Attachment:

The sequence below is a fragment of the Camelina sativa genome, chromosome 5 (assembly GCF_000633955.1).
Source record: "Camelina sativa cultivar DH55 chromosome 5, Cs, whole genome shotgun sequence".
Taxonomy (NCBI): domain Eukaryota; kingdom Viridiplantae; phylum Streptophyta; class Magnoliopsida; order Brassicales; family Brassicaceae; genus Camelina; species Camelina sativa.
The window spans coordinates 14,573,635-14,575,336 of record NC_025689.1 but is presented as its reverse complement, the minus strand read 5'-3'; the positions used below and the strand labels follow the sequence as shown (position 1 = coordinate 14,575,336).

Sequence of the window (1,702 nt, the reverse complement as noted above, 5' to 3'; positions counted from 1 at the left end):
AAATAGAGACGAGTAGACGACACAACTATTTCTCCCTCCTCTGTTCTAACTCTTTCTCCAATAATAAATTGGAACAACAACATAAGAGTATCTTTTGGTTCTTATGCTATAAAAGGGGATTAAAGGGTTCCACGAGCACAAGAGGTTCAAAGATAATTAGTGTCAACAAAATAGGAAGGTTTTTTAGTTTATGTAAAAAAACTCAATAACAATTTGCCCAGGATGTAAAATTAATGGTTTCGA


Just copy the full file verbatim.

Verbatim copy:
The sequence below is a fragment of the Camelina sativa genome, chromosome 5 (assembly GCF_000633955.1).
Source record: "Camelina sativa cultivar DH55 chromosome 5, Cs, whole genome shotgun sequence".
Taxonomy (NCBI): domain Eukaryota; kingdom Viridiplantae; phylum Streptophyta; class Magnoliopsida; order Brassicales; family Brassicaceae; genus Camelina; species Camelina sativa.
The window spans coordinates 14,573,635-14,575,336 of record NC_025689.1 but is presented as its reverse complement, the minus strand read 5'-3'; the positions used below and the strand labels follow the sequence as shown (position 1 = coordinate 14,575,336).

Sequence of the window (1,702 nt, the reverse complement as noted above, 5' to 3'; positions counted from 1 at the left end):
AAATAGAGACGAGTAGACGACACAACTATTTCTCCCTCCTCTGTTCTAACTCTTTCTCCAATAATAAATTGGAACAACAACATAAGAGTATCTTTTGGTTCTTATGCTATAAAAGGGGATTAAAGGGTTCCACGAGCACAAGAGGTTCAAAGATAATTAGTGTCAACAAAATAGGAAGGTTTTTTAGTTTATGTAAAAAAACTCAATAACAATTTGCCCAGGATGTAAAATTAATGGTTTCGA